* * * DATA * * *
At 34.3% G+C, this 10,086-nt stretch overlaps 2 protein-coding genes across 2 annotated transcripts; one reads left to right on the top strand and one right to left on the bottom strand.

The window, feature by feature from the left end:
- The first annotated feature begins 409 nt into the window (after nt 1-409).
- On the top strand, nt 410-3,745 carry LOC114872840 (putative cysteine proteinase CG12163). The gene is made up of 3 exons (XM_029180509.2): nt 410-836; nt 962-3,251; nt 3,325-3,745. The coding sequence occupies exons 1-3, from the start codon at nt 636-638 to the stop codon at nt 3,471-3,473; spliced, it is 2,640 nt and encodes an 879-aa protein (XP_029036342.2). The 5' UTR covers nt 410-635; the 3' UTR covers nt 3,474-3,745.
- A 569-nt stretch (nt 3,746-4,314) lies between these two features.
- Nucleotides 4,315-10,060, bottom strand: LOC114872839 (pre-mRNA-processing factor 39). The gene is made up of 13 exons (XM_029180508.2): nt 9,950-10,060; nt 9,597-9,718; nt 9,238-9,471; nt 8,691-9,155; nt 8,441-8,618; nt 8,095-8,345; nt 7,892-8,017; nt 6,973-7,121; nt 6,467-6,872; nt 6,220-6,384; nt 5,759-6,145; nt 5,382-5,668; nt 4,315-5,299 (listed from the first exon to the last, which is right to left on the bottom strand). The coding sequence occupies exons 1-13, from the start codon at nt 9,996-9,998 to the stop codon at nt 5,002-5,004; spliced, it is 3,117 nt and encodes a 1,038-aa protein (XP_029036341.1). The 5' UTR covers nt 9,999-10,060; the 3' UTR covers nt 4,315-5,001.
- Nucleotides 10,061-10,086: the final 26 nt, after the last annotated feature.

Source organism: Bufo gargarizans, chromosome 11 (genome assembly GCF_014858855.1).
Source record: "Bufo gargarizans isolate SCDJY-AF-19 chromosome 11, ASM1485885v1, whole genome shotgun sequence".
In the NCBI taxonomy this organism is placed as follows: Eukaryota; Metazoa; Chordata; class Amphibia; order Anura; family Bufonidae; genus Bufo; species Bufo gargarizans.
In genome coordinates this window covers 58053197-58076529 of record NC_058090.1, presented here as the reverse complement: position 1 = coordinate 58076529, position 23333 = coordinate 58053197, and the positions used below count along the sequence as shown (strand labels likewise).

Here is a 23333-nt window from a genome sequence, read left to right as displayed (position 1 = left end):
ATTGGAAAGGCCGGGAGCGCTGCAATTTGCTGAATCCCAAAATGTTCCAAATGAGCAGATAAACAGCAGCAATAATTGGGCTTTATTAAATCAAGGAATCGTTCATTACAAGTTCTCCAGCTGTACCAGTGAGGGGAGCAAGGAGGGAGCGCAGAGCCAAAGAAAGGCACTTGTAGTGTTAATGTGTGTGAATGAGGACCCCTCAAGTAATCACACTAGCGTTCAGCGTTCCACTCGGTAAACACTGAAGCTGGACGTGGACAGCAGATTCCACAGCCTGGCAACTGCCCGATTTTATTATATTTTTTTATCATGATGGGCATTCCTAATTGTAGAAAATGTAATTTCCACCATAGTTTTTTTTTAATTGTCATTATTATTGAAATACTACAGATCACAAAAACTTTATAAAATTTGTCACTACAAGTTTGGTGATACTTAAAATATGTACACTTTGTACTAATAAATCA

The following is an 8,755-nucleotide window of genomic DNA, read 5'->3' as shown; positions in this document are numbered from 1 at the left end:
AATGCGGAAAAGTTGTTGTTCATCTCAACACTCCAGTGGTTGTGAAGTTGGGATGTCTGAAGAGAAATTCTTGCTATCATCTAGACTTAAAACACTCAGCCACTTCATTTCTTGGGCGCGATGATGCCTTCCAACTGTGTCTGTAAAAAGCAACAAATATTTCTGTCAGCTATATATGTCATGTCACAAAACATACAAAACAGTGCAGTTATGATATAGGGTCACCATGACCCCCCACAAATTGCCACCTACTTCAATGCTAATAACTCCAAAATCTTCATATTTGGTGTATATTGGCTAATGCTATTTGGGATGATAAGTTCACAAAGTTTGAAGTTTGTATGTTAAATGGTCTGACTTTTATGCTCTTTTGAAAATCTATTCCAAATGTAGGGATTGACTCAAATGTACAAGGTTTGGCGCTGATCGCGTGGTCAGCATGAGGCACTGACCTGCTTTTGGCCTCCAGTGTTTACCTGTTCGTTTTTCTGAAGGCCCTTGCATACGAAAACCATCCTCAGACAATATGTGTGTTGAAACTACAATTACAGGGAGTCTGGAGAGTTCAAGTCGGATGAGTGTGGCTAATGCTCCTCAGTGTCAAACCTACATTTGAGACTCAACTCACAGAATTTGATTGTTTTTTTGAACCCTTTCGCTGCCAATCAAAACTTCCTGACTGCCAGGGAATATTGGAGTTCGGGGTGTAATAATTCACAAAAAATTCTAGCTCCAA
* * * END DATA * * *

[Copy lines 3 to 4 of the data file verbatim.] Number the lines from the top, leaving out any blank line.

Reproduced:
- The first annotated feature begins 409 nt into the window (after nt 1-409).
- On the top strand, nt 410-3,745 carry LOC114872840 (putative cysteine proteinase CG12163). The gene is made up of 3 exons (XM_029180509.2): nt 410-836; nt 962-3,251; nt 3,325-3,745. The coding sequence occupies exons 1-3, from the start codon at nt 636-638 to the stop codon at nt 3,471-3,473; spliced, it is 2,640 nt and encodes an 879-aa protein (XP_029036342.2). The 5' UTR covers nt 410-635; the 3' UTR covers nt 3,474-3,745.